Shortage of labour inspectors and poor labour inspection mechanisms, are rarely discussed by the media. In case there are labour inspections, these are just formalities and the influential employers are spared.
Mass media has rarely covered the bad working conditions, including exposure to smoke, gases, toxic substances, unbearable noise, factory fires, extreme temperatures, radiations, poisonous fumes, toxic metals, chemicals or suggested precautionary measures to stop disasters from happening. Only extreme cases where human lives are lost are reported in the media and there is no mention of diseases and disabilities caused by hazardous work.
Stories of building collapse and fire at factories are reported but non-provision of safety exits and violation of building by-laws are not reported routinely. In short, events are covered but the causes leading to them are ignored.
Trade unionists who have struggled hard during their active days blame the workers of today for failing to form liaison with the media and highlight health and safety at workplace as important issues. They say that trade unionists want increase in wages, overtime, bonuses, etc, but don’t negotiate on safety issues.
— Shahzada Irfan Ahmed
Climate change — Disasters in store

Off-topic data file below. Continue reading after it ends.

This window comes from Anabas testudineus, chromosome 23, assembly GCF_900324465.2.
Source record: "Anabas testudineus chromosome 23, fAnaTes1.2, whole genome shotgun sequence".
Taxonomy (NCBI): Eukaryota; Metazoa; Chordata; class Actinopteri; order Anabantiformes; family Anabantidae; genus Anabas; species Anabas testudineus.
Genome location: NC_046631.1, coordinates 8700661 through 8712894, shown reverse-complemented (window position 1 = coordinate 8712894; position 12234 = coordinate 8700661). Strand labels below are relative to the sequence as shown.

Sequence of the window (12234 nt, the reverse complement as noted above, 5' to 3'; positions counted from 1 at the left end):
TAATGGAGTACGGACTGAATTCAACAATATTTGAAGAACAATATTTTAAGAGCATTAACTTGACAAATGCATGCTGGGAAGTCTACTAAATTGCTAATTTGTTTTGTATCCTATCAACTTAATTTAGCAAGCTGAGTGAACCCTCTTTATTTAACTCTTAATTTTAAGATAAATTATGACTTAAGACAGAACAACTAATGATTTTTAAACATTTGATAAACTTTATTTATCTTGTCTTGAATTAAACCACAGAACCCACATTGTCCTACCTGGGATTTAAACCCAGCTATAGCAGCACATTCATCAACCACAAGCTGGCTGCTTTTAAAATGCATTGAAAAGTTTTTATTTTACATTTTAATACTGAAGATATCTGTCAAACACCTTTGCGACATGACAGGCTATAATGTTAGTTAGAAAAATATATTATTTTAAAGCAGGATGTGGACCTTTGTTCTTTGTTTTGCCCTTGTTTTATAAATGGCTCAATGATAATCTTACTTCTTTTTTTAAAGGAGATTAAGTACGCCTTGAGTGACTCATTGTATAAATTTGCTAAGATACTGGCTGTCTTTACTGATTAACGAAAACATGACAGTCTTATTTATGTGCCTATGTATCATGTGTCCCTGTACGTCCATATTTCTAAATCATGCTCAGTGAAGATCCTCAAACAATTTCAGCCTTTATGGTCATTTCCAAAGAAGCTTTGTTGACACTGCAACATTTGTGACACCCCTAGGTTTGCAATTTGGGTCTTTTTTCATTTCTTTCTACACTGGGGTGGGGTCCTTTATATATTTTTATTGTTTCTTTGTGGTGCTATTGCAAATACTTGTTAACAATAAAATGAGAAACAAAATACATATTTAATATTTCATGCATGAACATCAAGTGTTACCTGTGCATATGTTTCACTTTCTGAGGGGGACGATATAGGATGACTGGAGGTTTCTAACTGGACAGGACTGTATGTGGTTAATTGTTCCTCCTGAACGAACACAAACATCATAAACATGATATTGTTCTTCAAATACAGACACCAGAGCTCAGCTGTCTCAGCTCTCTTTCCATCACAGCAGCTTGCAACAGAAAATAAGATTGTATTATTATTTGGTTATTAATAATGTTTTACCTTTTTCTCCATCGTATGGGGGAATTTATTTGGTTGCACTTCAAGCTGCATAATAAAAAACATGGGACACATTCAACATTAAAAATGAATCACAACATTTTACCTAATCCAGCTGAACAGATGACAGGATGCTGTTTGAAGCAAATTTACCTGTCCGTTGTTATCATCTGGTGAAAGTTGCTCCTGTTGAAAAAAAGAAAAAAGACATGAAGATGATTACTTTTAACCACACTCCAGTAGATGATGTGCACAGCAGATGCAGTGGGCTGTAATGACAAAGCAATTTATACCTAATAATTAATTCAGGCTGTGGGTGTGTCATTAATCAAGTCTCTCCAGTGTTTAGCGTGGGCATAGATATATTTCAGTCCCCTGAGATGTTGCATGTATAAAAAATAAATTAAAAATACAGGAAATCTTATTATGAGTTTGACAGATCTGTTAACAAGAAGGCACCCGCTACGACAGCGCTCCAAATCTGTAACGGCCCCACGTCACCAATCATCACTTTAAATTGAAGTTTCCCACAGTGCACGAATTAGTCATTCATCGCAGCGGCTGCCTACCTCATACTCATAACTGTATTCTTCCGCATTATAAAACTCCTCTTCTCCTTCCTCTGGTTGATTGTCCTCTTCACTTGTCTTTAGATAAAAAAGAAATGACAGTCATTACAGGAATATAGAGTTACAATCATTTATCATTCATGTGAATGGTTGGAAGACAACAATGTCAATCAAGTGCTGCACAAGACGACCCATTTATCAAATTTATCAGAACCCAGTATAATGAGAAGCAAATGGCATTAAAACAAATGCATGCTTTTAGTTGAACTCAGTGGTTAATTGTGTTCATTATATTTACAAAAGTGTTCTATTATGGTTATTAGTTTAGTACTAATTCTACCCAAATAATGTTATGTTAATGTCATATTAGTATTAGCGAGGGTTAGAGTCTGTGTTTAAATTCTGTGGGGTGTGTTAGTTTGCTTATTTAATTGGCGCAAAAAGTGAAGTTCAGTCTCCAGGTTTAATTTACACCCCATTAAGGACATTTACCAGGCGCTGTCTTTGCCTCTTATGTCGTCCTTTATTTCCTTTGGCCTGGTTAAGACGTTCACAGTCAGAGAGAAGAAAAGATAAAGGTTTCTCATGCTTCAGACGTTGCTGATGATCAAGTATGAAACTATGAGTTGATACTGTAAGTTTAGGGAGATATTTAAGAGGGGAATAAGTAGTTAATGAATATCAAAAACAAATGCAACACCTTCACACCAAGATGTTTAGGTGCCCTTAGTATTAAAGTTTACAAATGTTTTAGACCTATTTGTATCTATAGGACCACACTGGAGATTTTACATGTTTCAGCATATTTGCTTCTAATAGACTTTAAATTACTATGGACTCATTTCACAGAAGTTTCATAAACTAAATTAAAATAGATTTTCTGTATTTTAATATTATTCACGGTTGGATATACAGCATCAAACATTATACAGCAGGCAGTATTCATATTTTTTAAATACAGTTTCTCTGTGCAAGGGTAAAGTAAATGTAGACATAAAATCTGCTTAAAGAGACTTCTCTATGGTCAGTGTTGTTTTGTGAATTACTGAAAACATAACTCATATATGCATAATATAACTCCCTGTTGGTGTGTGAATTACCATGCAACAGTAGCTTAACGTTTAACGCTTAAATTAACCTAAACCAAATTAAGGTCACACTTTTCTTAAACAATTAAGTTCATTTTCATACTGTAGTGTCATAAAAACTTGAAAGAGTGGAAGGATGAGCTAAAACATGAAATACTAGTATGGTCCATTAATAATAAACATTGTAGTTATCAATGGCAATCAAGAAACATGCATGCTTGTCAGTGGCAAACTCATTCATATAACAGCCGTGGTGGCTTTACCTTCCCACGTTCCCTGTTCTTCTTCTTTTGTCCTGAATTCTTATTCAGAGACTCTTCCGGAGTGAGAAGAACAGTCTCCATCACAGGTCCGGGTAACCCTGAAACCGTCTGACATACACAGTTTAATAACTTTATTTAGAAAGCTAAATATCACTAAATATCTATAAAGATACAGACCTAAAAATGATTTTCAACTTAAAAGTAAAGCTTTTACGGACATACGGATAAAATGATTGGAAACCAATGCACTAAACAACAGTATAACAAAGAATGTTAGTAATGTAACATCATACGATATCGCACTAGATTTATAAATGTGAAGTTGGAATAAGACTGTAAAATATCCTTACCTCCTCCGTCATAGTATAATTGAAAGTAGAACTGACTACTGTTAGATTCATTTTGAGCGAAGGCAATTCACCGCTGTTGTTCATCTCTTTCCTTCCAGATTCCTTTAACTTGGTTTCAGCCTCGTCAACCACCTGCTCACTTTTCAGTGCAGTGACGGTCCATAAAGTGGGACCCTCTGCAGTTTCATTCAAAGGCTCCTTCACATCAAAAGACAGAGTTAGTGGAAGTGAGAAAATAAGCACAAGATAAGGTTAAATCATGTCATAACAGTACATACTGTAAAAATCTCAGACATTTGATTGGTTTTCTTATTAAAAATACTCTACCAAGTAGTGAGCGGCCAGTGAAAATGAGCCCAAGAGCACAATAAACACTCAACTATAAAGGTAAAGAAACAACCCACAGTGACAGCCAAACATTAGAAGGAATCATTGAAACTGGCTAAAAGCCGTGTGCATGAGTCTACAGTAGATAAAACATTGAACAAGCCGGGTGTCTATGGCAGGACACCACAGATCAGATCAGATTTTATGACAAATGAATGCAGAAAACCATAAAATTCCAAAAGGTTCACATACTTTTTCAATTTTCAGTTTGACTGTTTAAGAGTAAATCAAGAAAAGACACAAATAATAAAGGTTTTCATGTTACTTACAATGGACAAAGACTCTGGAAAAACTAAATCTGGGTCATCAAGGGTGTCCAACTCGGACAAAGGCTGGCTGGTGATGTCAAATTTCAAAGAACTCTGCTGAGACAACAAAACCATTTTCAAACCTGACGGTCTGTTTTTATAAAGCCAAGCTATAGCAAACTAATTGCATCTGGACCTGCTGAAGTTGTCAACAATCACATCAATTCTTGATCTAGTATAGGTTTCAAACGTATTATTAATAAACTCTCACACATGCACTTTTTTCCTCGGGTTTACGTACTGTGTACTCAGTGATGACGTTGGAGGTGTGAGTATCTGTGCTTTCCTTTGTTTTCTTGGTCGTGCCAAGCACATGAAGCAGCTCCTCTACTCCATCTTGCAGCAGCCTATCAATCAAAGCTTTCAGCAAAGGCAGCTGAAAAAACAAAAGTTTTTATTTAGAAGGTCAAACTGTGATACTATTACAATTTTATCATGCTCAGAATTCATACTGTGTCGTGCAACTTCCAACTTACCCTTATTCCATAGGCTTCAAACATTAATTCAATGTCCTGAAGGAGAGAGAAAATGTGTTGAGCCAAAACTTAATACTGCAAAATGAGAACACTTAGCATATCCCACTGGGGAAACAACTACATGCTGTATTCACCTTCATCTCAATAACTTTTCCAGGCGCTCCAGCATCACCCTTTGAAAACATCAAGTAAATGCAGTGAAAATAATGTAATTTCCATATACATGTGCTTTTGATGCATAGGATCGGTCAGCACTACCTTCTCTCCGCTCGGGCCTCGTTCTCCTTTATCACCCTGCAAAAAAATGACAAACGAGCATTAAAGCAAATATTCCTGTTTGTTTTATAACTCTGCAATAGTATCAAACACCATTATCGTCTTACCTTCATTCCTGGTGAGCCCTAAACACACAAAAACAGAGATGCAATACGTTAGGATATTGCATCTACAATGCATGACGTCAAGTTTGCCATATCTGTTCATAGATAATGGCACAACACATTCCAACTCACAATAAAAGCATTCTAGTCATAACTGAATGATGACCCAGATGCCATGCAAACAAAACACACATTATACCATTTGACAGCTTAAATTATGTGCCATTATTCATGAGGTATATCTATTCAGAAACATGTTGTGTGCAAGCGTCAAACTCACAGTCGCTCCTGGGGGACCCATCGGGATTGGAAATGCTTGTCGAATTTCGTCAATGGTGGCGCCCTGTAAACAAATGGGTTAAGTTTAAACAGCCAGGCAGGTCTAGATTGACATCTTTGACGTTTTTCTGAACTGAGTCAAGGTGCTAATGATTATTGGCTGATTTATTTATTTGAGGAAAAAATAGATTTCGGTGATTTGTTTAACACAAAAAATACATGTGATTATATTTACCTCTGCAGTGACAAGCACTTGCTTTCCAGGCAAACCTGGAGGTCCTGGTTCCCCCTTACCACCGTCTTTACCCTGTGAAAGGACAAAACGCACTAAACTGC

Home to some of the world’s largest glaciers, Pakistan is facing a growing threat of global warming that causes flooding and drought.
What do melting glaciers mean? What does excessive cutting of trees in the name of development mean for hapless people? What kind of disasters do we have in store? Why do we always wait for the United Nations and foreign studies to warn us about the threats we face. Both the media and government are paying little attention to this subject — due to ignorance or incompetence or both.
Pakistan recently signed the Paris Agreement on climate change that commits nearly every country to lowering the planet-warming greenhouse gas emissions. Interior Minister, Chaudhry Nisar Ali Khan, inked the agreement. The climate change Minister, Zahid Hamid was conspicuous by his absence?
Pakistan is categorised as one of the countries that are most vulnerable to the impact of climate change, including droughts, desertification, sea level rise, and glacial melt. Pakistan is among the top 10 countries on the German Watch climate risk index — its 5000 glaciers are retreating faster than those in any other part of the world.
Already a water-stressed country, climate change is likely to further exacerbate the challenge with increasing frequency of large floods causing huge losses to lives and livelihoods of poor people.
In November 30, 2015, the signatory states were asked in Paris to submit their respective voluntary Intended Nationally Determined Contributions (INDCs) documents that explained their plans on how to cut carbon emissions at home. Amazingly, the INDCs document submitted by Pakistan was a 350-word one-pager that hardly talks about any concrete plans to fight climate change and lacks baseline data and targets.
Perhaps the government, and the media as well, has no idea what kind of disaster it is dealing with.
— Mazhar Khan Jadoon